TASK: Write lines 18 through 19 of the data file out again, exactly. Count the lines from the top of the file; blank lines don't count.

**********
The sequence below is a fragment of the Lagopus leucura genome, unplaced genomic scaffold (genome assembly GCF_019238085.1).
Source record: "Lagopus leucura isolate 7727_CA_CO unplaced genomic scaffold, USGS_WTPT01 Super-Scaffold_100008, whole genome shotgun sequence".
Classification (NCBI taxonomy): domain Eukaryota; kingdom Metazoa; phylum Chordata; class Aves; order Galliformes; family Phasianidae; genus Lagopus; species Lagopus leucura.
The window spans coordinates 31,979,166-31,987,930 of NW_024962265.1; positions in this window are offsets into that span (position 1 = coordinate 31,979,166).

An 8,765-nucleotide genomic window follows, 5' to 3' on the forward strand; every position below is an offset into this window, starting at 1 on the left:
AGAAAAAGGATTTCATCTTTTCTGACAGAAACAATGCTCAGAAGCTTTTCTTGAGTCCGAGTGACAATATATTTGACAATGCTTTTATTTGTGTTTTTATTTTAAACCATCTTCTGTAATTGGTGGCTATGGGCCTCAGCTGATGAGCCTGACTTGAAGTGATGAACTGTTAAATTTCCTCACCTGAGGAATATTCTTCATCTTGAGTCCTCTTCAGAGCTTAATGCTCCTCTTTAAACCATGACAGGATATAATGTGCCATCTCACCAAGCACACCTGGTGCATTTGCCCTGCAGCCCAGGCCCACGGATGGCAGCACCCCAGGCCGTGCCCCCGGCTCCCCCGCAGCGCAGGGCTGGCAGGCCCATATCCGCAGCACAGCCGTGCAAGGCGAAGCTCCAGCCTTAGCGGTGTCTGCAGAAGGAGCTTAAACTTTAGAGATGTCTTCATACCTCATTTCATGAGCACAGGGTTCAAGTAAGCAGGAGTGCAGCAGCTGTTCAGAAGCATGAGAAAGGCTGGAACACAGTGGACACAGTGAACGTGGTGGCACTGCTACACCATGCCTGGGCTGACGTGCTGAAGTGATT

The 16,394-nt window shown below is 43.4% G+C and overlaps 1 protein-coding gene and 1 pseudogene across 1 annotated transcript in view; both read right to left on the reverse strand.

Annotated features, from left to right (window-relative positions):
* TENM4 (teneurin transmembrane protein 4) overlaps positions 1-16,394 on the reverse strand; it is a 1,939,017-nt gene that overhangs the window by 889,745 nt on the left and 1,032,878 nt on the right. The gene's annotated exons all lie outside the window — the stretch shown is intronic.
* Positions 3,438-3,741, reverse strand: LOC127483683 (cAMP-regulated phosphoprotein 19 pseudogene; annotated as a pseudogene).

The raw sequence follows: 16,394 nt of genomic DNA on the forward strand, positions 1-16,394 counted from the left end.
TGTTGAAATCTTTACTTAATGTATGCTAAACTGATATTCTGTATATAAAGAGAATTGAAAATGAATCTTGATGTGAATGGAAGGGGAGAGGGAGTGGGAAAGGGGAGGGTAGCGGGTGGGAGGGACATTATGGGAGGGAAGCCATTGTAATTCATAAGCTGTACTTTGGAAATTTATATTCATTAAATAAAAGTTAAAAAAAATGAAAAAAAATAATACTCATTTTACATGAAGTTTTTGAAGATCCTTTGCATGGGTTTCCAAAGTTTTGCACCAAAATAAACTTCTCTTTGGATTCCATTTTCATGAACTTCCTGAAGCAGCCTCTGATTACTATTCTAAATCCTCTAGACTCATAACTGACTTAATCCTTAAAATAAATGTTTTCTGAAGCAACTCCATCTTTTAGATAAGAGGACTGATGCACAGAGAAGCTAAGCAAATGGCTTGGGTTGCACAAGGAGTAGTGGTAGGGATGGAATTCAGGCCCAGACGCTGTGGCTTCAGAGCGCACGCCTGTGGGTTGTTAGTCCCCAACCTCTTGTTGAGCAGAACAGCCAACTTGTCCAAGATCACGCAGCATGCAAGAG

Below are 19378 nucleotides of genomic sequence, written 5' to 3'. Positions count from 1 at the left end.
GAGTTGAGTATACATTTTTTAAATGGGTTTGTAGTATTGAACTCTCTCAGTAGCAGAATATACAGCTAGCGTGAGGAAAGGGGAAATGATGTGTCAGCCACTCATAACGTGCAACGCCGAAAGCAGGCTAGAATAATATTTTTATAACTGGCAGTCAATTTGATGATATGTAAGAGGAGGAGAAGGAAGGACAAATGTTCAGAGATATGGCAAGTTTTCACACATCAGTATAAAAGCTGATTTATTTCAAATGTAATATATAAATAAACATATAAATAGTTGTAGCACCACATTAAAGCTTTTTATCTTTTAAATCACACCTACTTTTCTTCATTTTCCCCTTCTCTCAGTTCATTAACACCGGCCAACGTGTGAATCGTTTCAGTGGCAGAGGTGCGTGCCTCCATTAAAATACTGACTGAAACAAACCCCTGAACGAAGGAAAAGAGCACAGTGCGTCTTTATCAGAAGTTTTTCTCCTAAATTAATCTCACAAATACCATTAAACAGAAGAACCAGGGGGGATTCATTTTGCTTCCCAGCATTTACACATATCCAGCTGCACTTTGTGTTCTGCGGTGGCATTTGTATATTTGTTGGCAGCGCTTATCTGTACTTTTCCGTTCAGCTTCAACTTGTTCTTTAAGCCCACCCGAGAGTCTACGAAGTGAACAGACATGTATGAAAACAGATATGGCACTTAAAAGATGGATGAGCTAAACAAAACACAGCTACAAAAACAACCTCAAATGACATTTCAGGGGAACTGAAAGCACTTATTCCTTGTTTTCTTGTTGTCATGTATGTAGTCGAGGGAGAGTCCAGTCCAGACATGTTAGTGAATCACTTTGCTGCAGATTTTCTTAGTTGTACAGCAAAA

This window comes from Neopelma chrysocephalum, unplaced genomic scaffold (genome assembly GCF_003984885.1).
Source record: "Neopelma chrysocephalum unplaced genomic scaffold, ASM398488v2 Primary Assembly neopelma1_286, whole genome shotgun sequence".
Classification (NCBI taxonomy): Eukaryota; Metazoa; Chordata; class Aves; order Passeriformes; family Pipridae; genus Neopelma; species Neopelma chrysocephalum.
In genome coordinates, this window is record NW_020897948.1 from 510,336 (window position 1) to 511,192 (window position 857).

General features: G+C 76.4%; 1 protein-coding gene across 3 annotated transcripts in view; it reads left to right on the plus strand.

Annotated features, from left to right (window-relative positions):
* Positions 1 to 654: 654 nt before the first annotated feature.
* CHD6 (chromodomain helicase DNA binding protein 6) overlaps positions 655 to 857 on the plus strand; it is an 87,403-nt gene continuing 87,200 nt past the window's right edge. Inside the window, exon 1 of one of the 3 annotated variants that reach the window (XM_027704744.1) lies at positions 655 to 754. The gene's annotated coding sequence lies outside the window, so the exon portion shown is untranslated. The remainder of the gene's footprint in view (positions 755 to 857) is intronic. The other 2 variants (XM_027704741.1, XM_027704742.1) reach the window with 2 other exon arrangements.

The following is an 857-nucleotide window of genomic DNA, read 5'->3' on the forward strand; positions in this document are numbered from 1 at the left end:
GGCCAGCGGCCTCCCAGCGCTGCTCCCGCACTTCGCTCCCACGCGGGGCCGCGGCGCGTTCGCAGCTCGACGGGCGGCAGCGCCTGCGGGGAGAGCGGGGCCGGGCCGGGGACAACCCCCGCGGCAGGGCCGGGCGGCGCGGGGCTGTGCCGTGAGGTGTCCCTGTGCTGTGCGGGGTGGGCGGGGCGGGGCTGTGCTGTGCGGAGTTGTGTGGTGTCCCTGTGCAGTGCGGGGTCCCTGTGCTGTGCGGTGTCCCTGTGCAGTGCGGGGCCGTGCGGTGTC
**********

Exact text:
In genome coordinates, this window is record NW_020897948.1 from 510,336 (window position 1) to 511,192 (window position 857).

General features: G+C 76.4%; 1 protein-coding gene across 3 annotated transcripts in view; it reads left to right on the plus strand.